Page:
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BEST IDE C++ light?

Discussion in 'HW Helpdesk' started by FraudBreed, Oct 4, 2017.

  1. Fr

    FraudBreed Registered User

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    Ideally lightweight
     
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  2. lonewolf000

    lonewolf000 Registered User

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    code blocks?

    Code:
    http://www.codeblocks.org/
     
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  3. pr

    programdelphi Registered User

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  4. Gi

    Gitter Registered User

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    What features are you looking for in an IDE?

    The sad truth is that, when it comes to C++ and you're looking a fully-featured solution, you are kind of stuck with Microsoft Visual Studio on Windows, or KDevelop on Linux. It really comes down to what you are willing to give up. Personally, I was never happy with any IDE out there for one reason or another. For the most part, I am writing non-GUI applications with custom make files and my biggest gripe was auto-complete never truly working. I eventually gave up and started using a plain editor instead (UltraEdit in my case).

    If you're looking for something bare-bones, maybe check out UEStudio. Its development used to lag behind UltraEdit but they since closed that gap. If memory serves me right, UEStudio does not have any facilities to help with GUI applications though.

    The one programdelphi recommended, on the other hand, should be VERY good for GUI applications, considering it uses the Borland/Inprise Delphi foundation. A downside would be their compilers, which aren't exactly known for good optimization and you cannot deviate from them last time I checked. The size cannot exactly be considered lightweight either.

    Code::Blocks is likely as lightweight as it gets while still having all the features one might want.

    Another one sometimes used in academia would be LCC. Even more lightweight, but the wedit-IDE is riddled with severe bugs that cause crashes all the time and the way the editor works is very counter-intuitive.

    Eclipse is not exactly lightweight either, but provides everything you might need. Its downside is that it suffers from issues with auto-complete. Once files get a little bigger (even if you remove the conservative memory limits that the auto-complete feature may use), it will start showing you errors all over the code. You might get it to work correctly temporarily, but it will revert to a non-working state in no time.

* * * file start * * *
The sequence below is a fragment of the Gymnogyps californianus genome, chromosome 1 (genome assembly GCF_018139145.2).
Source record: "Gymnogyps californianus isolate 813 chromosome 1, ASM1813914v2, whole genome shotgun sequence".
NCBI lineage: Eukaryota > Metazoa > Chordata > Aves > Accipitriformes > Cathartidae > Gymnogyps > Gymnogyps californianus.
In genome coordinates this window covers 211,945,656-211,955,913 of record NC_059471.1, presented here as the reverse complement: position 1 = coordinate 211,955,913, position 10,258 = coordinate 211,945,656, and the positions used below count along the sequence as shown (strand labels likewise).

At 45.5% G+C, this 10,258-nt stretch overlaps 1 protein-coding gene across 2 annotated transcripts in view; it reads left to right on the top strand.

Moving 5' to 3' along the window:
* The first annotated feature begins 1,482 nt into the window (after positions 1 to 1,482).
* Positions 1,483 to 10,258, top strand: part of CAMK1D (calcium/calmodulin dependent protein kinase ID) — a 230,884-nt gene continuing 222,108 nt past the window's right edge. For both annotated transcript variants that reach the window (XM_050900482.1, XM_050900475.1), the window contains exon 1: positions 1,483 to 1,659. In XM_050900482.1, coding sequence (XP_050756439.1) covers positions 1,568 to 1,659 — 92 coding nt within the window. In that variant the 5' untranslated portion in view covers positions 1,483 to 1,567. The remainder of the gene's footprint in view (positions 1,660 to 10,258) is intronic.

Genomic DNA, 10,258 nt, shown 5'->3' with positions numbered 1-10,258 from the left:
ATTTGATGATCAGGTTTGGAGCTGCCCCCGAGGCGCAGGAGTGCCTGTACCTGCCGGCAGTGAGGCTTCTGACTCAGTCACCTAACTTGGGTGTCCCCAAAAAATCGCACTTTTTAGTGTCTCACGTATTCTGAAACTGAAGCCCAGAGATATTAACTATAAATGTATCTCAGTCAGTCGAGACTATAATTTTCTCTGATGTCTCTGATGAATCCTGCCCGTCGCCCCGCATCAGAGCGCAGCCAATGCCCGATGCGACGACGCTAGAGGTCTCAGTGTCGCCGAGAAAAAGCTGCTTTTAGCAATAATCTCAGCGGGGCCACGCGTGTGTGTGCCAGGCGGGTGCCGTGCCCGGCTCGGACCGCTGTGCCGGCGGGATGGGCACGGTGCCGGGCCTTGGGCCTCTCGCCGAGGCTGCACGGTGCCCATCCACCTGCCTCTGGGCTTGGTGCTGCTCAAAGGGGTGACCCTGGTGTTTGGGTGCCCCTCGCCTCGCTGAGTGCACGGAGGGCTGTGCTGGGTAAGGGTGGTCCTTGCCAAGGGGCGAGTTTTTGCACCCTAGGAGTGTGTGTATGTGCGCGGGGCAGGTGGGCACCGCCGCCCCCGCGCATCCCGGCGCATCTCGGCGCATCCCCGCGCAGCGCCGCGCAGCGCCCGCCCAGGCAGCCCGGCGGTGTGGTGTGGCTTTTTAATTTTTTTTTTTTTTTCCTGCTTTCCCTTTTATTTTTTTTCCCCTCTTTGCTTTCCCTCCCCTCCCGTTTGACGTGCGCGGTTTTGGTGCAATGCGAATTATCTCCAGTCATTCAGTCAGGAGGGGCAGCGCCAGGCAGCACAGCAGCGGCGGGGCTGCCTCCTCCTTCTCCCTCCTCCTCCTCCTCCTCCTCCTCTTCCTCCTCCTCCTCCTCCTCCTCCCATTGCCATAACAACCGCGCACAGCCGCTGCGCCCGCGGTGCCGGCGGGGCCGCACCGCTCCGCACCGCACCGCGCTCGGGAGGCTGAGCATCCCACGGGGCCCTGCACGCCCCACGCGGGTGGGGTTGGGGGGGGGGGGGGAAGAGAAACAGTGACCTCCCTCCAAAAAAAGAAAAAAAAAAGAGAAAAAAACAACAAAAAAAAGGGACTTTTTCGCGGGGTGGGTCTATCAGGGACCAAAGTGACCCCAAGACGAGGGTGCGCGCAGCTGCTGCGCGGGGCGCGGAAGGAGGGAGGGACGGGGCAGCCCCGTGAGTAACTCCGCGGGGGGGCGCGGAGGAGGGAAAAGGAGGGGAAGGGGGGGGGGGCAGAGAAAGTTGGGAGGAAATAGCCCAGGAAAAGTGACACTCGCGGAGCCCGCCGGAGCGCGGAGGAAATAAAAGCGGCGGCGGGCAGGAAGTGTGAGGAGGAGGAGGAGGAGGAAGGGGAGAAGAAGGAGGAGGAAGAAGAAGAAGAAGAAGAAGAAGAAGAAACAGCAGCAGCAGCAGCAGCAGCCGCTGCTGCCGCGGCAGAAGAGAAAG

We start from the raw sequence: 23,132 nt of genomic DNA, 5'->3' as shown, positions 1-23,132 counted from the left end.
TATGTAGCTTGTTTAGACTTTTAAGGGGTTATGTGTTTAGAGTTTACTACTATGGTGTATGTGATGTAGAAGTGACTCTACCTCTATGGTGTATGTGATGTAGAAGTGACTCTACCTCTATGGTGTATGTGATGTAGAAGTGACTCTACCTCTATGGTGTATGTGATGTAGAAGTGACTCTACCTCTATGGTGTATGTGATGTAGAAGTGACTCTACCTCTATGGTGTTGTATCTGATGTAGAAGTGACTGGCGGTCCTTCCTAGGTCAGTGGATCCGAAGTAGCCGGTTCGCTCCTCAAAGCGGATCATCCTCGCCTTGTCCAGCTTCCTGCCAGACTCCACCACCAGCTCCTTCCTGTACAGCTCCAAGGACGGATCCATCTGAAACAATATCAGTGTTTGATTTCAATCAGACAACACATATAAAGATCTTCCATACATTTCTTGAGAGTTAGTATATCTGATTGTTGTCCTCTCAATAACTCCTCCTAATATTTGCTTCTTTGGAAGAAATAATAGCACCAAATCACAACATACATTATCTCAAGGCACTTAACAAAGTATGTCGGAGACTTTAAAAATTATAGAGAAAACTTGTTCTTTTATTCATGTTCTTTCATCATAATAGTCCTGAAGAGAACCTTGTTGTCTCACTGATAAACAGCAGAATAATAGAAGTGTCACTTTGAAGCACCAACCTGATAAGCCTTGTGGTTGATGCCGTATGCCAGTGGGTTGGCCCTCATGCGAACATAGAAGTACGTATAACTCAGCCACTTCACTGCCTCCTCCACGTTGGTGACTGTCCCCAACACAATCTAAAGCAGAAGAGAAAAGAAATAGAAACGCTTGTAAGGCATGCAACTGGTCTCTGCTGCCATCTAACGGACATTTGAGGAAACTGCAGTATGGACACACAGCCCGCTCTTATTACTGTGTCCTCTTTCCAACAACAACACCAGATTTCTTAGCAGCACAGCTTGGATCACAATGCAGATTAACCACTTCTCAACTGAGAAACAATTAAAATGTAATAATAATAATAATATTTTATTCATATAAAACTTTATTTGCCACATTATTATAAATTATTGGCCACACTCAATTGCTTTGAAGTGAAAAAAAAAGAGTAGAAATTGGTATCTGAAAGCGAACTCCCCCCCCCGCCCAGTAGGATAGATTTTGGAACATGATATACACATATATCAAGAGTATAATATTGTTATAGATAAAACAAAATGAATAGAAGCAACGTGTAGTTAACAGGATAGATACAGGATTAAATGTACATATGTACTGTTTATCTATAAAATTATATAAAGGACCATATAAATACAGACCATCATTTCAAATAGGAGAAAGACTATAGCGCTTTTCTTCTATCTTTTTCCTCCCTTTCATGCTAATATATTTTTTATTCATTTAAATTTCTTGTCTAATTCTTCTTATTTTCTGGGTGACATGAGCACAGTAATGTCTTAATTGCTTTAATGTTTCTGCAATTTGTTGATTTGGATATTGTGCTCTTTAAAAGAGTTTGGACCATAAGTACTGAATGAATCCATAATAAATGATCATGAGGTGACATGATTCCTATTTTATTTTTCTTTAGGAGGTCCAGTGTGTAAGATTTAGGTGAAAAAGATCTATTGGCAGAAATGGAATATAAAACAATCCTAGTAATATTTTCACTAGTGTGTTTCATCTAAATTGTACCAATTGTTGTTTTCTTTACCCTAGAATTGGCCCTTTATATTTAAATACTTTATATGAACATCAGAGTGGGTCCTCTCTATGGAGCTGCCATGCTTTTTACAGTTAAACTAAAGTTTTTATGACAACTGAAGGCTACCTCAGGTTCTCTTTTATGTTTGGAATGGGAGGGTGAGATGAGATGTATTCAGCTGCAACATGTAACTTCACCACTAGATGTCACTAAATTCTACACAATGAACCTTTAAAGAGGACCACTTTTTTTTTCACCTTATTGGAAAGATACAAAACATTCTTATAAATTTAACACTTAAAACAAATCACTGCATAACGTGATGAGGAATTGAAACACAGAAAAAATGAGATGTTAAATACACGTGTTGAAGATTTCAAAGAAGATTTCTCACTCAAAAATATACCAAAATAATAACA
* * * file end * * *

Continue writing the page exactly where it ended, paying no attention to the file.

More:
Jetbrains CLion and Dev-C++ might be worth looking into as well.
     
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  5. bw

    bwgabo Registered User

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    I use Macs and Linux pretty much exclusively. For straight C++ projects I've found CLion to be an excellent IDE. The pros: it is really fast, works the same on Mac/Linux/Windows, has the best emacs keybinding emulation of any IDE, great git integration, and does all the project's heavy lifting very easily. Pretty much my favourite IDE. The drawbacks: it requires the use of CMake (pretty much the standard these days). the debugger UI is a bit clunky at times (although it makes working with GDB effortless), and it simply stopped working immediately the license expired (no "keep using the old version" option).

    For Mac development the goto choice is Xcode. It simply is the premier tool in that ecosystem but if you aren't targetting Macs then running CLion is the way to go.
     
  6. pitoloko

    pitoloko Registered User

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    Visual Studio Code is a lightweight source-code editor (with many features from a professional dedicated IDE) that works on various operating systems.


    https://code.visualstudio.com/

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    Microsoft is always the way to go for programming.
     
  7. userzim

    userzim Registered User

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    I'm not a huge fanboy of any IDE but...
    I use VIM when I'm in the shell with some help from the following plugins:


    VI/M is nice because it's super lightweight and it can function as a fully equipped IDE.

    If I'm not SSH'd into the development environment and I'm doing work on Windows. I will use Sublime Text (or atom) and then run MinGW for a debugger. I find that most of the larger IDEs - Netbeans, Eclipse, and Visual Studio, are too heavyweight and bogged down in features for me. Visual Studio Code is an exception and is pretty lightweight.

    For me, some of the IDEs mask the functionality that one can learn while setting up their editors and tools manually. Lastly, try to use source control for your projects, an editor isn't needed but most will have plugins.
     

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